Local Risk Level Raised from Moderate to High
ARLINGTON — Public Health Director Natasha Waden announces that the Town of Arlington is now considered at high risk for West Nile Virus (WNV), and offers community members important safety tips to prevent mosquito bites and avoid mosquito-borne diseases.
The Massachusetts Department of Public Health (DPH) has increased risk levels from moderate to high in communities in Essex, Middlesex, Norfolk and Suffolk Counties due to increasing WNV activity. There have been four human cases of WNV in the state and one case in an animal this year, all in Middlesex County. WNV was detected in mosquitoes collected from Arlington in early August.
Mosquitoes are most prevalent from May to August, but remain active until the first time temperatures fall below freezing. WNV is most commonly transmitted to humans by the bite of an infected mosquito. The mosquitoes that carry this virus are common throughout the state and are found in urban as well as more rural areas.
While WNV can infect people of all ages, people over the age of 50 are at higher risk for severe infection. Most people infected with WNV will have no symptoms. When present, WNV symptoms tend to include fever and flu-like illness. In rare cases, more severe illness can occur.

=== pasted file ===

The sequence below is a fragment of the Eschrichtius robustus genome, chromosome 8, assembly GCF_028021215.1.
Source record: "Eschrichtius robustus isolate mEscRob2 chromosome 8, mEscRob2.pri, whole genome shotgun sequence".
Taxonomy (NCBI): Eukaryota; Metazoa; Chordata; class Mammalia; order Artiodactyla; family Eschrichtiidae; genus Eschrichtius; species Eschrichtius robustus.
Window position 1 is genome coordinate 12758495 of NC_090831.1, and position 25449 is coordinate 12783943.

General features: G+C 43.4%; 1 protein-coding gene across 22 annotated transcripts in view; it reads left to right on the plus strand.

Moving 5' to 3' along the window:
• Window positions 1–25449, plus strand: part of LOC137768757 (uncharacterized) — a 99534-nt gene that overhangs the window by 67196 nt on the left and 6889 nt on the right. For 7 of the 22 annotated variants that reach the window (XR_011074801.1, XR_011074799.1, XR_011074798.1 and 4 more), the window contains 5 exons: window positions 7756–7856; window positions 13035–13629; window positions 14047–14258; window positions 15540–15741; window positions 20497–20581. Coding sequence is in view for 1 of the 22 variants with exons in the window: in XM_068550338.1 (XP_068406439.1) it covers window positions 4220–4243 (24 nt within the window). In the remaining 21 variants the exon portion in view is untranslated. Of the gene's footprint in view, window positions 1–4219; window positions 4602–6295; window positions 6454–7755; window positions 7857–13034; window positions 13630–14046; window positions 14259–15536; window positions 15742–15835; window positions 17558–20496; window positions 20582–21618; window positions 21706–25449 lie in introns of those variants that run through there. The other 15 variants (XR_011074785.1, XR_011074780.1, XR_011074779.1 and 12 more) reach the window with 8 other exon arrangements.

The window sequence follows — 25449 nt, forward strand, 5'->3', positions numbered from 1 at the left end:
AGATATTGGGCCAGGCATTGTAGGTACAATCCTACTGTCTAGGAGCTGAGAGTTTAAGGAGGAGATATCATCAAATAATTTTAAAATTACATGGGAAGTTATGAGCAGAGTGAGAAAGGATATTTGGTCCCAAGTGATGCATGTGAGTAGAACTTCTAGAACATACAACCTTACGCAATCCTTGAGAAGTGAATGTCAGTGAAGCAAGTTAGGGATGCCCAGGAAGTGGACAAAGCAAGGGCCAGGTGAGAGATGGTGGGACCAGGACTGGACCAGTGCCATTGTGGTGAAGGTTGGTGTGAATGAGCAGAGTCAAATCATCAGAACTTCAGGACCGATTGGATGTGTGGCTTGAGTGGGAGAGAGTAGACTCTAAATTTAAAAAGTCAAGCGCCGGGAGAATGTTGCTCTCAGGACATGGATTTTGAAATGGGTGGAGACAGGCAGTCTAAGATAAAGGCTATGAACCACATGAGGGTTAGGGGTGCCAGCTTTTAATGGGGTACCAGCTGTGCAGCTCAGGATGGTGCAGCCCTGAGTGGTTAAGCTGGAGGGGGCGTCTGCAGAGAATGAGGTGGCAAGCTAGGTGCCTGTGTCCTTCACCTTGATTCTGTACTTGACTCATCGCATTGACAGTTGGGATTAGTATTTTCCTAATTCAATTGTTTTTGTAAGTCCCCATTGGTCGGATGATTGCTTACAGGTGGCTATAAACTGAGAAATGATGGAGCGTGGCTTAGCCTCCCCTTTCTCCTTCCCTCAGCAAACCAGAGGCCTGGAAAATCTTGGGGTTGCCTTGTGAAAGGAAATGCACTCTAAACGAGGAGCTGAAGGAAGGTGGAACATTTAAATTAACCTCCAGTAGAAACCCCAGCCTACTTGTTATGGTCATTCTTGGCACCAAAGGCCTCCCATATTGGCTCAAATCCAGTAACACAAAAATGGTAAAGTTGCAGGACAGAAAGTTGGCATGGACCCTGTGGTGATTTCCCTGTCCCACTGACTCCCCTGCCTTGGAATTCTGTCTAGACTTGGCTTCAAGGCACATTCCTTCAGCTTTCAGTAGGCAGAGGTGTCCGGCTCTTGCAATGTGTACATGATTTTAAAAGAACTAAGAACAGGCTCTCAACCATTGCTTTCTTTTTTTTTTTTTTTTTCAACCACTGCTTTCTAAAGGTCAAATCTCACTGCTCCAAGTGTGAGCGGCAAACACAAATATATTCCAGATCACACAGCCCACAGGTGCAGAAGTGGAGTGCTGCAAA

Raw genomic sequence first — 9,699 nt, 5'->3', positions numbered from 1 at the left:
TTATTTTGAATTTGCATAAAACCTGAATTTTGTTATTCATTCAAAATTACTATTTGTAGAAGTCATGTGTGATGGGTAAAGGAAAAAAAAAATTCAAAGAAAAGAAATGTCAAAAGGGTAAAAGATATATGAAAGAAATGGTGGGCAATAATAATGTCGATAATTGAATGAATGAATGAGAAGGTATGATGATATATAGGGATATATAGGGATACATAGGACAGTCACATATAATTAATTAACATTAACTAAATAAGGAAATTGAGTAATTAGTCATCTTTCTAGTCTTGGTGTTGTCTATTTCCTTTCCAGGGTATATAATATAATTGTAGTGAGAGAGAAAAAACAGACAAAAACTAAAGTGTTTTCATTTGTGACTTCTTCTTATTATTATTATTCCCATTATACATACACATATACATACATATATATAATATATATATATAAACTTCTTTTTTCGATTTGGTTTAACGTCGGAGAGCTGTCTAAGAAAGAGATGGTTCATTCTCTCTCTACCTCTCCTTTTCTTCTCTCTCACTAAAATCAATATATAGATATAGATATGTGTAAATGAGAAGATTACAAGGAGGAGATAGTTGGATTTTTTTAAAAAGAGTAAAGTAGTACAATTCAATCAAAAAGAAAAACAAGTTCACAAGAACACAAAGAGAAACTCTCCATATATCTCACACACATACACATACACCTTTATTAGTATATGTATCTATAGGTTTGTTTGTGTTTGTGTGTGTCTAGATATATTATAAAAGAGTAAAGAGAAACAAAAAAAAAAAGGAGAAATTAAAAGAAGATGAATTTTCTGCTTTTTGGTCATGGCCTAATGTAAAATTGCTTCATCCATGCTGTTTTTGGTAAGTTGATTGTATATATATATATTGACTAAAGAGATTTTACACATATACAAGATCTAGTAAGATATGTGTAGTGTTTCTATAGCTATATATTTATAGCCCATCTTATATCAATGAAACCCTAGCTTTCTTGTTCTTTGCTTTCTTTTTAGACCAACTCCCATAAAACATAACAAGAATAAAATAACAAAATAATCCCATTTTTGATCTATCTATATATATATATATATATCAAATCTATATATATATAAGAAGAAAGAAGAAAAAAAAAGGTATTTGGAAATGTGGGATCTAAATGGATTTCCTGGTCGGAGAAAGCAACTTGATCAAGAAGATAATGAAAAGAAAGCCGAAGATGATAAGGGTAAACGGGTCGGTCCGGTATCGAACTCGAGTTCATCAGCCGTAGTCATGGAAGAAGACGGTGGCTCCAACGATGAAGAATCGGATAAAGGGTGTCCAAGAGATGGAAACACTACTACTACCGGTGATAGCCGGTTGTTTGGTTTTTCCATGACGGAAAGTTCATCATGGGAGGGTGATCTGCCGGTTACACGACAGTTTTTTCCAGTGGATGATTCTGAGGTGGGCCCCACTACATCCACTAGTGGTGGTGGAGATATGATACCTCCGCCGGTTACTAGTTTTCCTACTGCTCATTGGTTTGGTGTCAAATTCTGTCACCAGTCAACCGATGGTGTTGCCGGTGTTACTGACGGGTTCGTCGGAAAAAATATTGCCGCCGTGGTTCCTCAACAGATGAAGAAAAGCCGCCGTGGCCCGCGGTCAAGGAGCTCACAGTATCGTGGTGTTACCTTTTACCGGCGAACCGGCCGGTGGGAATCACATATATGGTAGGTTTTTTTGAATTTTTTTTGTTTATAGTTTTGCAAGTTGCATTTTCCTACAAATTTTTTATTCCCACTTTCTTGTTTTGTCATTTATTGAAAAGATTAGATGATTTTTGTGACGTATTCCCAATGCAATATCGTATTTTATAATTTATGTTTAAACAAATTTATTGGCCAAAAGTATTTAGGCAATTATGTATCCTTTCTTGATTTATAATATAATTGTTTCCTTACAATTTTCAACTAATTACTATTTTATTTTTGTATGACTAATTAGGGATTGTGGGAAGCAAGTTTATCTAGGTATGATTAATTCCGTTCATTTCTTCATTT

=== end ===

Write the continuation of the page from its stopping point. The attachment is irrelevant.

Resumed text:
Arlington HHS encourages residents to take the following precautions to help protect themselves and their loved ones:
Avoid mosquito bites:
- Use insect repellent with DEET any time you are outdoors. Be sure to follow the application directions on the label.
- Be aware of peak mosquito hours, which are generally from dusk to dawn. Consider rescheduling outdoor activities that occur during evening or early morning.
- Wear protective clothing when outdoors during peak mosquito hours such as long sleeves, long pants, high socks, hats with netting to cover the face, and any other clothing that will cover exposed skin.
Mosquito-proof your home:
- Make sure screens are repaired and are tightly attached to doors and windows.
- Remove standing water from places such as buckets, wading pools, puddles, ditches, bird baths and gutters, which are breeding grounds for mosquitoes.
Information about WNV and reports of current and historical WNV activity in Massachusetts can be found on the DPH website.